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Cinco de Mayo and nachos in Mexico? No, in Texas!

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Another May 5th, and another day to hear from my friends in Mexico.

Most of the messages on social media go something like this: “What in the world are you guys celebrating?  It was just a battle from 1862!”

I even had a friend send me a video about the truth of May 5, 1862!  I replied that I know the story and that our “Cinco de Mayo” has nothing to do with Mexican history or the Battle of Puebla.

My friend is historically correct, as we see here:

On this day in 1862, a Mexican force triumphed over a much better equipped French army in a battle that took place in Puebla. 

 

This unlikely victory remains a source of pride for Americans of Mexican descent. It is remembered every year on May 5 as a multinational holiday known as Cinco de Mayo.

The holiday has its roots in the French occupation of Mexico, which took place in the aftermath of the Mexican–American War of 1846-48 and the 1858-61 Reform War. (The Reform War was a civil war which pitted Liberals – who believed in separation of church and state and freedom of religion – against the Conservatives – who favored a tight bond between the Roman Catholic Church and the Mexican federal government.)

During my time working in Mexico, I did not recall any major celebrations or activities regarding this day.  It was another battle, like the way we remember a battle from the Civil War.  I do remember a young woman, the daughter of a military officer who worked in our office, who told me about the bravery of the young men who fought that day.  She said they do a special remembrance on military bases to recall the ones who lost their lives.

So what does this battle from 1862 have to do with Mexican-Americans in the U.S. Southwest?  The answer is nothing directly, since most people today know very little about this battle or the 1860s, when France was occupying Mexico.   

So what happened?  How did Cinco de Mayo bring out politicians to parades or get governors and presidents to issue statements?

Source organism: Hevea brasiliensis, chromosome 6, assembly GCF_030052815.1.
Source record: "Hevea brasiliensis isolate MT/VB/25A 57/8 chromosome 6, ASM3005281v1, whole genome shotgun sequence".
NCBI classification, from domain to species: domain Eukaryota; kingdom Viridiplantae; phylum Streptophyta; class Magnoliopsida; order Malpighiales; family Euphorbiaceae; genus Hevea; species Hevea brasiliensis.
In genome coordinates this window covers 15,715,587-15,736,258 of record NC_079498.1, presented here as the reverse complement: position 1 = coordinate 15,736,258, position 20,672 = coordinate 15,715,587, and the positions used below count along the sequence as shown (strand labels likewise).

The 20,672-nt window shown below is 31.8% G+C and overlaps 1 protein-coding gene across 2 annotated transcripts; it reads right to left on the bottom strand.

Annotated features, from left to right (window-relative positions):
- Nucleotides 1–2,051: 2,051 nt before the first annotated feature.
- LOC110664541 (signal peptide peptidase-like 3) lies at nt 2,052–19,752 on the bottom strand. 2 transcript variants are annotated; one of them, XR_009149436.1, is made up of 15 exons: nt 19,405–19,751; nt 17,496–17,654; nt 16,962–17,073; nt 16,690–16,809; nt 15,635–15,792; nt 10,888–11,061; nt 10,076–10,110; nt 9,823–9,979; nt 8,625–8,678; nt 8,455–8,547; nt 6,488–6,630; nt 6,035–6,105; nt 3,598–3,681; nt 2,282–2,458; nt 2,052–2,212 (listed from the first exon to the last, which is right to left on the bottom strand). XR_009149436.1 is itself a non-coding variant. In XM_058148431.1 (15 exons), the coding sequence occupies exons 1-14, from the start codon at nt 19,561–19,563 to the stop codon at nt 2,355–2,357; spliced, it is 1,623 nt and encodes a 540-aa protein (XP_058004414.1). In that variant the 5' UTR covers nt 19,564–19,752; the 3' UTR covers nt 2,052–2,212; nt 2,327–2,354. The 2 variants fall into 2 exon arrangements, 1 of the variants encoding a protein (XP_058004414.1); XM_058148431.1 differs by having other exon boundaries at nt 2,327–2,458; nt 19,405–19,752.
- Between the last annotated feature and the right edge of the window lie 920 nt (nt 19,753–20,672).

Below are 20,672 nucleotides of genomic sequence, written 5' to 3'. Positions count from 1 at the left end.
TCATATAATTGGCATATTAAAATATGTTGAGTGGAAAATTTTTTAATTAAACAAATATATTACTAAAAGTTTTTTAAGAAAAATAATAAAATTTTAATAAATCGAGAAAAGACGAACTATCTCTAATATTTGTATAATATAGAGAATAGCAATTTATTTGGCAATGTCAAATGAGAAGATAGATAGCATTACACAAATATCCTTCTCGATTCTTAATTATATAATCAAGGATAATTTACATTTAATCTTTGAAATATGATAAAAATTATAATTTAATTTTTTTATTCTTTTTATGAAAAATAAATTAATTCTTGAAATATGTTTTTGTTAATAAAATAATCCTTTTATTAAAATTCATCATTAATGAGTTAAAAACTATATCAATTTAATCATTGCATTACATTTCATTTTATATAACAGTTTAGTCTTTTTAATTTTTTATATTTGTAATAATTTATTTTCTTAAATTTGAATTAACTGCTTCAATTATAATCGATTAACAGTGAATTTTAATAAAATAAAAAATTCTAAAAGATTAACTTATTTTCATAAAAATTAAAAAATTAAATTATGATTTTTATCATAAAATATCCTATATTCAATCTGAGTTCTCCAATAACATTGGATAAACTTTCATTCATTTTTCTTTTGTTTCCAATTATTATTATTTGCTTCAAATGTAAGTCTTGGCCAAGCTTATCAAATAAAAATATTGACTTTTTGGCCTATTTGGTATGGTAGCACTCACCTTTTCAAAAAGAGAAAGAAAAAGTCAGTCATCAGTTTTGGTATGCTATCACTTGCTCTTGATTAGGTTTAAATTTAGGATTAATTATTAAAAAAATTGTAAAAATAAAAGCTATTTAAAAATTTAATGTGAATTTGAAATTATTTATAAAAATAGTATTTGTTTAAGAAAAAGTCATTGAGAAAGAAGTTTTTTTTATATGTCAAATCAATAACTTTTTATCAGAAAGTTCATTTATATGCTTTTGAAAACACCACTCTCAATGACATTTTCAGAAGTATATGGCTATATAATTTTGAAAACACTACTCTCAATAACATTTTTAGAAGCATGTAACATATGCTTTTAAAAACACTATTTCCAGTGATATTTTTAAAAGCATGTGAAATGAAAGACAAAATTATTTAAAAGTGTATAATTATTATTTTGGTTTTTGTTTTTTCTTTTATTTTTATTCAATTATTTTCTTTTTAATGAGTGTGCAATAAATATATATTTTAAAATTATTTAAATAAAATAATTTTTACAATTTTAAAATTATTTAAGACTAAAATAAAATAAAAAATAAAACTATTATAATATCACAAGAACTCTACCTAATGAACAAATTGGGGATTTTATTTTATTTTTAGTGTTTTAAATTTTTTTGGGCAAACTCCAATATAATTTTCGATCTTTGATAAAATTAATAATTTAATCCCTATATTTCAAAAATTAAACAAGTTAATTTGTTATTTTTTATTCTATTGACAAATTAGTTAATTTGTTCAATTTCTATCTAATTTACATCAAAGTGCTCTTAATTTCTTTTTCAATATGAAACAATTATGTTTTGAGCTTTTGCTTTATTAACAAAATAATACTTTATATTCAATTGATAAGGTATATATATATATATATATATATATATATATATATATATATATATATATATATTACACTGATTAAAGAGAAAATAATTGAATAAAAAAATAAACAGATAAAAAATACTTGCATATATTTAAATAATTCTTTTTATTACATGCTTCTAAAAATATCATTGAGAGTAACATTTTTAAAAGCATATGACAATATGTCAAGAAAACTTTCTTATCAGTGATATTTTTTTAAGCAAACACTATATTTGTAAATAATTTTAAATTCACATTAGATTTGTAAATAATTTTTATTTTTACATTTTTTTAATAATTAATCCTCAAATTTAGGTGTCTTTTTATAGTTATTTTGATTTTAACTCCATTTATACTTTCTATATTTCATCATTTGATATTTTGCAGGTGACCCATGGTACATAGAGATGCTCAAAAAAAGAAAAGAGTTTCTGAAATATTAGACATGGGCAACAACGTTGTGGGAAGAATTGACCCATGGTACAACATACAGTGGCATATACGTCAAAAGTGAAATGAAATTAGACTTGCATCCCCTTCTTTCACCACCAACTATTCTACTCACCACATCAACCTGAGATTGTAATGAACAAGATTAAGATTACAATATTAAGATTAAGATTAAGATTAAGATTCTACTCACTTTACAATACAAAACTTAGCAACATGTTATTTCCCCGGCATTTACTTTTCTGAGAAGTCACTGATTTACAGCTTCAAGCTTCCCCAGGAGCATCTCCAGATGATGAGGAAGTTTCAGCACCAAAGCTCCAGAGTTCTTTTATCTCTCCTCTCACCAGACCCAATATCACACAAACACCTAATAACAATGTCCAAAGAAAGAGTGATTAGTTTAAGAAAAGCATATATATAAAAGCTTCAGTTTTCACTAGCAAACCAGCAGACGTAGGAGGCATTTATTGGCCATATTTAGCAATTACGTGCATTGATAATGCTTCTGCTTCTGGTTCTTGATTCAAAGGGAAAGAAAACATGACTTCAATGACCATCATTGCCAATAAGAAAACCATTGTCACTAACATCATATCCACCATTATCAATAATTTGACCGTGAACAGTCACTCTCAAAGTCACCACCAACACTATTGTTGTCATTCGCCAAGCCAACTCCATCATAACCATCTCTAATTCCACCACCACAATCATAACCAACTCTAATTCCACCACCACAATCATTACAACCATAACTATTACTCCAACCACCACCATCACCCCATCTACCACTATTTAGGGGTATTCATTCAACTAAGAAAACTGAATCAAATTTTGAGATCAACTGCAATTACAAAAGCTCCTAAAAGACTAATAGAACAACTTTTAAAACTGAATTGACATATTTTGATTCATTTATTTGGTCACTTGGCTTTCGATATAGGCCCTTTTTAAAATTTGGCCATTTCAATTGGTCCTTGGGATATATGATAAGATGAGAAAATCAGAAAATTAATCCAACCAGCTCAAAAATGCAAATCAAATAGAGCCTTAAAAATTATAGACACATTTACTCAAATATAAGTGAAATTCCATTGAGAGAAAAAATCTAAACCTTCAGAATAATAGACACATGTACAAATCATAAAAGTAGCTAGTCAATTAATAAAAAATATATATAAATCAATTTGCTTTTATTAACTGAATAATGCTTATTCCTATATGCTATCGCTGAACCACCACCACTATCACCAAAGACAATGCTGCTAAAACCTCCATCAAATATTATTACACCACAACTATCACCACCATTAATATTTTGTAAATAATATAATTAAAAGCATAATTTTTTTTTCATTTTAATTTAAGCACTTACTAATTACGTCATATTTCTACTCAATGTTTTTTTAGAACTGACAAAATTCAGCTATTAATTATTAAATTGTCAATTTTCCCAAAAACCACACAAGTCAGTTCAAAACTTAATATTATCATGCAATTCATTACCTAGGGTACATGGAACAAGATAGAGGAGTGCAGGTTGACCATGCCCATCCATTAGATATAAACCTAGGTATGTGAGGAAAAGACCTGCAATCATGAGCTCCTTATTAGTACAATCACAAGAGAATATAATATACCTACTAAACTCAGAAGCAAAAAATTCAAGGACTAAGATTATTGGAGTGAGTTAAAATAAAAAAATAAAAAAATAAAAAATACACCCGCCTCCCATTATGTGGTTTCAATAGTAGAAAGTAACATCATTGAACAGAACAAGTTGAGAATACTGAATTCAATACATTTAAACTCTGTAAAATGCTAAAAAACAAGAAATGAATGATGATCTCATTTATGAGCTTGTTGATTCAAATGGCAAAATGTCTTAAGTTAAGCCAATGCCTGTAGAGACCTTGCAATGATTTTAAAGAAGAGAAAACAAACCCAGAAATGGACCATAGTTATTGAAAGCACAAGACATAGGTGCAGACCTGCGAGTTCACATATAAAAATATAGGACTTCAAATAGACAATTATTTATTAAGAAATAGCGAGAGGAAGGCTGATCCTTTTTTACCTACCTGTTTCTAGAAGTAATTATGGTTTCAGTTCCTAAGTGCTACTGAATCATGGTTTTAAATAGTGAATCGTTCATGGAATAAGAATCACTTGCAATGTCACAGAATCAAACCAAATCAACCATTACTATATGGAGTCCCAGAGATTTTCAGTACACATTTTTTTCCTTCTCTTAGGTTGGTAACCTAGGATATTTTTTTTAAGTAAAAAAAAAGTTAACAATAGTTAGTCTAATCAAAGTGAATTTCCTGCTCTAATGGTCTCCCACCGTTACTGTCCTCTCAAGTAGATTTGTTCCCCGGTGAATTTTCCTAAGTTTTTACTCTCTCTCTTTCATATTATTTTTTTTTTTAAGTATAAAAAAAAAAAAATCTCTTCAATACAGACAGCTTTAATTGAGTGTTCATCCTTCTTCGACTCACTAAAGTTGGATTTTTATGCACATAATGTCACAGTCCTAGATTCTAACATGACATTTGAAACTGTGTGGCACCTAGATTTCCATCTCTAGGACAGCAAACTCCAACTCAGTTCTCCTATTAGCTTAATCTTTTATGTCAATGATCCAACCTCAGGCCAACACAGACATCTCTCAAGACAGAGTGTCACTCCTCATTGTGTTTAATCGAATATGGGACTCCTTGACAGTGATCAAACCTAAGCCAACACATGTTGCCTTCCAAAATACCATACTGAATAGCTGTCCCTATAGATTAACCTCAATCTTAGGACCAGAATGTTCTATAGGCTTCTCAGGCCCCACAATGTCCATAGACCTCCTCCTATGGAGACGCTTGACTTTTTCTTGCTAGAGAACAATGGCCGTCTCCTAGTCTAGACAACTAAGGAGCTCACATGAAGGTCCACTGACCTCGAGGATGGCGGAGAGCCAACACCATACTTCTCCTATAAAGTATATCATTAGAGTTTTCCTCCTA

My explanation for the blossoming of this day comes in two parts.

First, Cinco de Mayo has become a “Mexican heritage day.”  It is like St. Patrick’s Day for the Irish.  It is a day to celebrate your ethnic background.

Second, it has become a great day to promote beer and Mexican food, as my friend Allan Wall wrote years ago:  

Cinco de Mayo is also a big beer-drinking day, with Mexican beer brands doing 5-10 percent of their U.S. sales for the occasion.

That’s a lot of beer if you are in the business!  I guess heritage and beer are the perfect storm, indeed!

Here in Dallas, Cinco de Mayo is a day of parades, a testament to Mexico’s regional diversity.  You can see it in the dresses the girls wear and the food you eat.  Every section of Mexico has its own tamales, to cite one example.

So I learned about celebrating Cinco de Mayo when I moved to Texas.  I also learned to love nachos, because they didn’t have them down there, either.  It’s Tex-Mex food, as my friends in Mexico like to say!

I hope you enjoyed your Cinco de Mayo and got to eat some good Tex-Mex nachos!

P.S. You can listen to my show (Canto Talk) (YouTube) and follow me on Twitter.

Read more: http://www.americanthinker.com/blog/2017/05/cinco_de_mayo_and_nachos_in_mexico_no_in_texas.html#ixzz4gIV8xjFg
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Written by scantojr

May 6, 2017 at 6:36 am

Posted in US politics

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